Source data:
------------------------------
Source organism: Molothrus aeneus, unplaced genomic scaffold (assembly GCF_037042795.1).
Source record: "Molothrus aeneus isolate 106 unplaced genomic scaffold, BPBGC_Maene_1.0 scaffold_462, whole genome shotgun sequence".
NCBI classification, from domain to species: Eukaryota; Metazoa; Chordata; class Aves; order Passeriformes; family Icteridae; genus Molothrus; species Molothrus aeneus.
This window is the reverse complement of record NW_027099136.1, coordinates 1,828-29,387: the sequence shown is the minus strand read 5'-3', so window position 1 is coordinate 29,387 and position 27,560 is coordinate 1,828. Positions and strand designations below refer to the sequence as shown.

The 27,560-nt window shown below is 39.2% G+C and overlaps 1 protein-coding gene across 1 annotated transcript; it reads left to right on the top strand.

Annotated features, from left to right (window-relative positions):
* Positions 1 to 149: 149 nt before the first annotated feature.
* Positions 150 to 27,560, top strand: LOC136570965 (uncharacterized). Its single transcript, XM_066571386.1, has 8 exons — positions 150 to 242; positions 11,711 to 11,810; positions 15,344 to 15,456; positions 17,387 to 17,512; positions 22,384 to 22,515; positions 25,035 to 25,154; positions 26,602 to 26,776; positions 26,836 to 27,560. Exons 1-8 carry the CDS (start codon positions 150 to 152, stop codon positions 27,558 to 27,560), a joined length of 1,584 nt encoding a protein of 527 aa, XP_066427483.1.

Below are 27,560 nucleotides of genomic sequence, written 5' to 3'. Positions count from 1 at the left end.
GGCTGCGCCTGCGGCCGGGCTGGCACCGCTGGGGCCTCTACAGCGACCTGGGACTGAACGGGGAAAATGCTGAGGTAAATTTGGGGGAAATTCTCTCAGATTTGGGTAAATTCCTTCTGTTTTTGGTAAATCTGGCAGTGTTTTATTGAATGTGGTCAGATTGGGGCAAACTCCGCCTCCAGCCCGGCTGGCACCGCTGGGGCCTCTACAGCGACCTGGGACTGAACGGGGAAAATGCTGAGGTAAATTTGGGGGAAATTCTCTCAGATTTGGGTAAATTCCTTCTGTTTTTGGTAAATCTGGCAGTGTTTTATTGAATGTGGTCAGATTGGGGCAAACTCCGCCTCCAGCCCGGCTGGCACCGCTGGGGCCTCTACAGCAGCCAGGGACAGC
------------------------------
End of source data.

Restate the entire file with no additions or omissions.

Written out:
Source organism: Molothrus aeneus, unplaced genomic scaffold (assembly GCF_037042795.1).
Source record: "Molothrus aeneus isolate 106 unplaced genomic scaffold, BPBGC_Maene_1.0 scaffold_462, whole genome shotgun sequence".
NCBI classification, from domain to species: Eukaryota; Metazoa; Chordata; class Aves; order Passeriformes; family Icteridae; genus Molothrus; species Molothrus aeneus.
This window is the reverse complement of record NW_027099136.1, coordinates 1,828-29,387: the sequence shown is the minus strand read 5'-3', so window position 1 is coordinate 29,387 and position 27,560 is coordinate 1,828. Positions and strand designations below refer to the sequence as shown.

The 27,560-nt window shown below is 39.2% G+C and overlaps 1 protein-coding gene across 1 annotated transcript; it reads left to right on the top strand.

Annotated features, from left to right (window-relative positions):
* Positions 1 to 149: 149 nt before the first annotated feature.
* Positions 150 to 27,560, top strand: LOC136570965 (uncharacterized). Its single transcript, XM_066571386.1, has 8 exons — positions 150 to 242; positions 11,711 to 11,810; positions 15,344 to 15,456; positions 17,387 to 17,512; positions 22,384 to 22,515; positions 25,035 to 25,154; positions 26,602 to 26,776; positions 26,836 to 27,560. Exons 1-8 carry the CDS (start codon positions 150 to 152, stop codon positions 27,558 to 27,560), a joined length of 1,584 nt encoding a protein of 527 aa, XP_066427483.1.

Below are 27,560 nucleotides of genomic sequence, written 5' to 3'. Positions count from 1 at the left end.
GGCTGCGCCTGCGGCCGGGCTGGCACCGCTGGGGCCTCTACAGCGACCTGGGACTGAACGGGGAAAATGCTGAGGTAAATTTGGGGGAAATTCTCTCAGATTTGGGTAAATTCCTTCTGTTTTTGGTAAATCTGGCAGTGTTTTATTGAATGTGGTCAGATTGGGGCAAACTCCGCCTCCAGCCCGGCTGGCACCGCTGGGGCCTCTACAGCGACCTGGGACTGAACGGGGAAAATGCTGAGGTAAATTTGGGGGAAATTCTCTCAGATTTGGGTAAATTCCTTCTGTTTTTGGTAAATCTGGCAGTGTTTTATTGAATGTGGTCAGATTGGGGCAAACTCCGCCTCCAGCCCGGCTGGCACCGCTGGGGCCTCTACAGCAGCCAGGGACAGC